About 1/2 a mile from my place of work, there is a hill. Please understand the significance of this statement; I live in central Kansas. This might be the only hill within a 5 mile radius (not including highway on-ramps and the sledding hill in Sedgwick County Park). It's not a particularly big hill or a particularly long hill. But this morning it was enough to set me off. I was driving up this tiny hill after lunch when my mind shot out of my body and onto the race course at Shawnee Mission.
The Shawnee Mission Triathlon bike course is somewhat notorious in these parts, a gruesomely hilly 4.5 mile loop which competitors (on the long course) must repeat four times--a quartet of cardiac-arresting climbs, followed by a brief 1/2 mile of flat terrain before repeating the whole thing. Okay, really it's not that bad. The total elevation gain is like 400-450 feet per loop (1800 total feet climbed), and I've definitely raced more difficult courses than that (Pumpkinman, for one, and soon Wildflower). But it feels like a lot of climbing, especially when you already know what's waiting for you on the next three loops.
All of which is beside the point. Because when I was driving up that teeny tiny baby hill this afternoon, I wasn't thinking about how difficult all that climbing will be, or how much it's going to hurt, or how lame I am for thinking 400 feet of elevation gain is even that much. In that moment, I got that sinking, bubbly feeling in my stomach that's sort of like being slightly too buzzed.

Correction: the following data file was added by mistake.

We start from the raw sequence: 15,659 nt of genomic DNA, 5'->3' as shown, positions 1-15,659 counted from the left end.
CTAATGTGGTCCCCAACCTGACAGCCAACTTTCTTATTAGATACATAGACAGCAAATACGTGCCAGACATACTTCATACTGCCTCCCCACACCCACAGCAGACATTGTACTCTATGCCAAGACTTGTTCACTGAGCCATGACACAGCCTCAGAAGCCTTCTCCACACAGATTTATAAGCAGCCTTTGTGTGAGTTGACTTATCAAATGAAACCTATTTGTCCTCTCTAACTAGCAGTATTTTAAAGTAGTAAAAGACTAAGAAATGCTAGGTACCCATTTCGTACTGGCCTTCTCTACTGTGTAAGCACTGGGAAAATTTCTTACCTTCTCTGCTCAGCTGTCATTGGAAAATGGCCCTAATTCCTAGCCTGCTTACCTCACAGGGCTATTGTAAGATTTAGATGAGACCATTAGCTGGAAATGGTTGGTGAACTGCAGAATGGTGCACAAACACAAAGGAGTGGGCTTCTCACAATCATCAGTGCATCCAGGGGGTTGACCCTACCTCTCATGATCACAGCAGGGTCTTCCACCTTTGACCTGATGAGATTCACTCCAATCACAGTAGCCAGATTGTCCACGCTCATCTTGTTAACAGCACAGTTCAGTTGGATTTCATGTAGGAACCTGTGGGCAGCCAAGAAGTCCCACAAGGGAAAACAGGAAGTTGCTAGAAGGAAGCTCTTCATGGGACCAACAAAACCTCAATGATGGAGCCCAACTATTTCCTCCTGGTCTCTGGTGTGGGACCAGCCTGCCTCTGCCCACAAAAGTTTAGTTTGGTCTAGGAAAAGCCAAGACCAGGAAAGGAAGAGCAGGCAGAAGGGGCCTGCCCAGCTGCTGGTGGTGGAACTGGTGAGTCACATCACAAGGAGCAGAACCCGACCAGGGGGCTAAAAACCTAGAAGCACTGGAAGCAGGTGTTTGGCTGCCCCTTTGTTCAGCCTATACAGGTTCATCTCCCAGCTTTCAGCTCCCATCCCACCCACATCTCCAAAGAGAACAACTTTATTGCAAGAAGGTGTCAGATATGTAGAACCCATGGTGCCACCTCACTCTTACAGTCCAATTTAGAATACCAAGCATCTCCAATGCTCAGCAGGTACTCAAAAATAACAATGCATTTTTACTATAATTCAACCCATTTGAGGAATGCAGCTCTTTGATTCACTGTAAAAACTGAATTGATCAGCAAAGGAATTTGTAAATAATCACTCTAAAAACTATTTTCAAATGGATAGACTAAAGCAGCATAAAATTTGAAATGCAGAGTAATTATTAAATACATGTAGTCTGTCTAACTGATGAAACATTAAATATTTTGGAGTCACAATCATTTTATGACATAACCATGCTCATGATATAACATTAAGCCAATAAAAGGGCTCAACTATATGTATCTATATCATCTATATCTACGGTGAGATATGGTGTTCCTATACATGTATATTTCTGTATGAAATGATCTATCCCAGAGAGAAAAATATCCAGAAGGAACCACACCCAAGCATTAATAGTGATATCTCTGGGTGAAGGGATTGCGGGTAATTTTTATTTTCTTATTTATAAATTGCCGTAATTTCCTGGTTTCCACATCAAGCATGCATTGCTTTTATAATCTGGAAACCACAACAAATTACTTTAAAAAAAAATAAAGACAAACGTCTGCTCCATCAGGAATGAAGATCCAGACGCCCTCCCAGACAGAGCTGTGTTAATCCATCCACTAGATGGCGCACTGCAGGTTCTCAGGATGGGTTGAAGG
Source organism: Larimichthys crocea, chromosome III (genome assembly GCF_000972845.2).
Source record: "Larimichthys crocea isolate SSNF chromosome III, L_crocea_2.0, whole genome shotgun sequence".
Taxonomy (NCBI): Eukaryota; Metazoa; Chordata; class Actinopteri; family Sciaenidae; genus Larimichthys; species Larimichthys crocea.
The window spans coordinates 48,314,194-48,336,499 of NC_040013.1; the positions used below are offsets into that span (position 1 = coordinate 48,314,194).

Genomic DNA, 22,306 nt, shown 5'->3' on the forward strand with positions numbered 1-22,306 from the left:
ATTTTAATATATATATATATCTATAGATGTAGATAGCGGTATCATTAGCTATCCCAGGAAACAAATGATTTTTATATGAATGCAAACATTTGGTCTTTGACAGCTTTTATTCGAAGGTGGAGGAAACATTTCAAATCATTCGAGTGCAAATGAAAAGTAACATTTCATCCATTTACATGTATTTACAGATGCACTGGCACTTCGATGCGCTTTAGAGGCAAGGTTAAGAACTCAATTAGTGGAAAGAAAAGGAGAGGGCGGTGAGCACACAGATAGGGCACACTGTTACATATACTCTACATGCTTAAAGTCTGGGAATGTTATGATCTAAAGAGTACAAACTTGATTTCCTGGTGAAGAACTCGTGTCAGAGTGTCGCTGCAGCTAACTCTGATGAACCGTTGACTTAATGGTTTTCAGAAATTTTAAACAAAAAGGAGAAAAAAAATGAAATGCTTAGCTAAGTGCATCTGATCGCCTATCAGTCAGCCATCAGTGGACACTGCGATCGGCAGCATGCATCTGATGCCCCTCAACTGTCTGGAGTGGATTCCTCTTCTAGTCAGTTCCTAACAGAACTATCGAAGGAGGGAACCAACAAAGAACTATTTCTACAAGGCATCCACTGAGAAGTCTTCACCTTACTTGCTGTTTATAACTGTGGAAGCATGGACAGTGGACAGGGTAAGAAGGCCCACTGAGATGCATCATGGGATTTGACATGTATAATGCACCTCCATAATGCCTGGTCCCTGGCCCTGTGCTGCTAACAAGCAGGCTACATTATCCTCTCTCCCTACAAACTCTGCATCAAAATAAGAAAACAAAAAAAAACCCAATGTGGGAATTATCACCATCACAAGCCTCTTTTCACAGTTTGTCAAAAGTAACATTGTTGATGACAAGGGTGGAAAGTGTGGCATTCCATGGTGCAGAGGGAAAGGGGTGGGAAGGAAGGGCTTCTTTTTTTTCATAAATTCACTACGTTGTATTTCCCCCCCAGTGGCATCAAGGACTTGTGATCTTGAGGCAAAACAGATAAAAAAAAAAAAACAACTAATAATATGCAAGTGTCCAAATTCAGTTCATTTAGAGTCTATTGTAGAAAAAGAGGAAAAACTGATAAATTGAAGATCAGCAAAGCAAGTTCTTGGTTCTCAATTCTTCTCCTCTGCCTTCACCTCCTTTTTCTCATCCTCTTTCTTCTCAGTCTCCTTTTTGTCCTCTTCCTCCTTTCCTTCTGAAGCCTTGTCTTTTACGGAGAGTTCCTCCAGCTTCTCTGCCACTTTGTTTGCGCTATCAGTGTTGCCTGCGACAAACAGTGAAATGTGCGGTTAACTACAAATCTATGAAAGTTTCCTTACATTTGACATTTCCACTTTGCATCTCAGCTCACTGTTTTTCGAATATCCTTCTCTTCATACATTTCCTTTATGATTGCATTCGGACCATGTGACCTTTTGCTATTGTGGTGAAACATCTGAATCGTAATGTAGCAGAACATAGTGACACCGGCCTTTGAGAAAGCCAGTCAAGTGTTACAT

It's the feeling of simultaneously thinking "I can't believe I get to do this again!" and "Why the hell am I doing this again?" It's the same feeling that you have the night/week/month before a race when you know you need to sleep but you can't seem to. It's the feeling that makes you pace and posture and get to transition two and a half hours before the race starts.
It's the feeling that fills port-a-johns.
And it's here, already, more than three months away from Shawnee Mission, still two weeks out from my first race of the season.
I really want this one, guys; it's what it's all about, this year.